GOP Pre-empts Democratic Messaging With New Digital Ad

Ad is running in Pelosi’s district and 12 Democratic districts Trump carried

Republicans target House Minority Leader Nancy Pelosi and 12 other Democrats in districts that Donald Trump won in last year’s presidential election. (Screenshot from Congressional Leadership Fund ad)

A Republican super PAC aligned with House leadership is pre-empting the new Democratic messaging point with its own digital ad.

Democrats are expected to unveil their new slogan “A Better Deal” on Monday. And the Congressional Leadership Fund is launching a digital ad in House Minority Leader Nancy Pelosi’s district and in 12 others that President Donald Trump won in November. 

The ad, which will be up for two weeks, is titled “Resistance” and features images of violent protests and activists including filmmaker Michael Moore and other anti-Trump celebrities. A CLF spokesperson declined to comment on the size of the digital ad buy.

“The Democrats are the party of the resistance,” the narrator says in the ad. “Radical extremists who destroy buildings, burn cars and divide America. Hollywood celebrities who are blinded by their hatred of the president. Nancy Pelosi and the Washington Democrats answer to them.”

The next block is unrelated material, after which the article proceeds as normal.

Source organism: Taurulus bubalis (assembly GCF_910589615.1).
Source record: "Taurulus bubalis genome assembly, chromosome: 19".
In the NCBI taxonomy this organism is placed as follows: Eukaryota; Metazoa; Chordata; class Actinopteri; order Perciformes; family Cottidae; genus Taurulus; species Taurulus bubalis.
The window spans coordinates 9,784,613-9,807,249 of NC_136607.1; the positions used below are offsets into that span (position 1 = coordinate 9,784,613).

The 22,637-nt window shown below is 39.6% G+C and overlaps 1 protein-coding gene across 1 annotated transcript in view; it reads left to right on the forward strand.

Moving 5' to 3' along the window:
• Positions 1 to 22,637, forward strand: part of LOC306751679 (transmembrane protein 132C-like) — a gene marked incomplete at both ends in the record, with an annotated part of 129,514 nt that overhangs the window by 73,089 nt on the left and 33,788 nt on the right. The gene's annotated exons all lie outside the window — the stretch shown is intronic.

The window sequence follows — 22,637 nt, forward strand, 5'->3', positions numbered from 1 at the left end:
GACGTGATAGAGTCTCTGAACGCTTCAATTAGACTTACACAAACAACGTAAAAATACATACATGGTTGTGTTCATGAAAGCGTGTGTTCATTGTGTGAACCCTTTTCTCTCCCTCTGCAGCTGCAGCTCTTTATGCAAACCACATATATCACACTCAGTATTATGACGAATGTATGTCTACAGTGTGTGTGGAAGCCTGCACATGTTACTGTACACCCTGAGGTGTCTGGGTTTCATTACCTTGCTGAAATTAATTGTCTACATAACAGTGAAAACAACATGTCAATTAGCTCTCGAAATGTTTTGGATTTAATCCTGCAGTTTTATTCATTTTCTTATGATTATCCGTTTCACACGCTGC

“There’s no new agenda,” the ad continues. “Behind the poll-tested slogan are the same old, liberal ideas.”

Pelosi, who has been the House Democratic leader since 2002 and served as the first female speaker, is a frequent campaign target for Republicans who say the California Democrat is too liberal. And the Congressional Leadership Fund is once again taking aim at Pelosi as Democrats look to unveil their revamped agenda. 

“The simple truth is that a Democrat is someone who is beholden to Nancy Pelosi, wants to raise your taxes, is blinded by their hatred of the president, and regularly loses elections,” said Corry Bliss, the group’s executive director.

In addition to Pelosi’s district, the ads will run in 12 others that Trump carried last fall and are represented by Democrats: Minnesota’s 1st, 7th and 8th districts; Pennsylvania’s 17th; Wisconsin’s 3rd; Iowa’s 2nd; New York’s 18th; New Hampshire’s 1st; New Jersey’s 5th; Arizona’s 1st; Nevada’s 3rd; and Illinois’ 17th District.

But Democrats see 2018 as a potentially winning midterm election year. They need 24 seats to win back the House, and are targeting a wide array of districts, including 23 GOP districts that Democratic nominee Hillary Clinton carried in November. 

For Democrats, the anti-Trump energy and renewed grass-roots activism, combined with historic midterm trends in which the party occupying the White House loses seats in the president’s first midterm election, set the stage for a successful 2018. 

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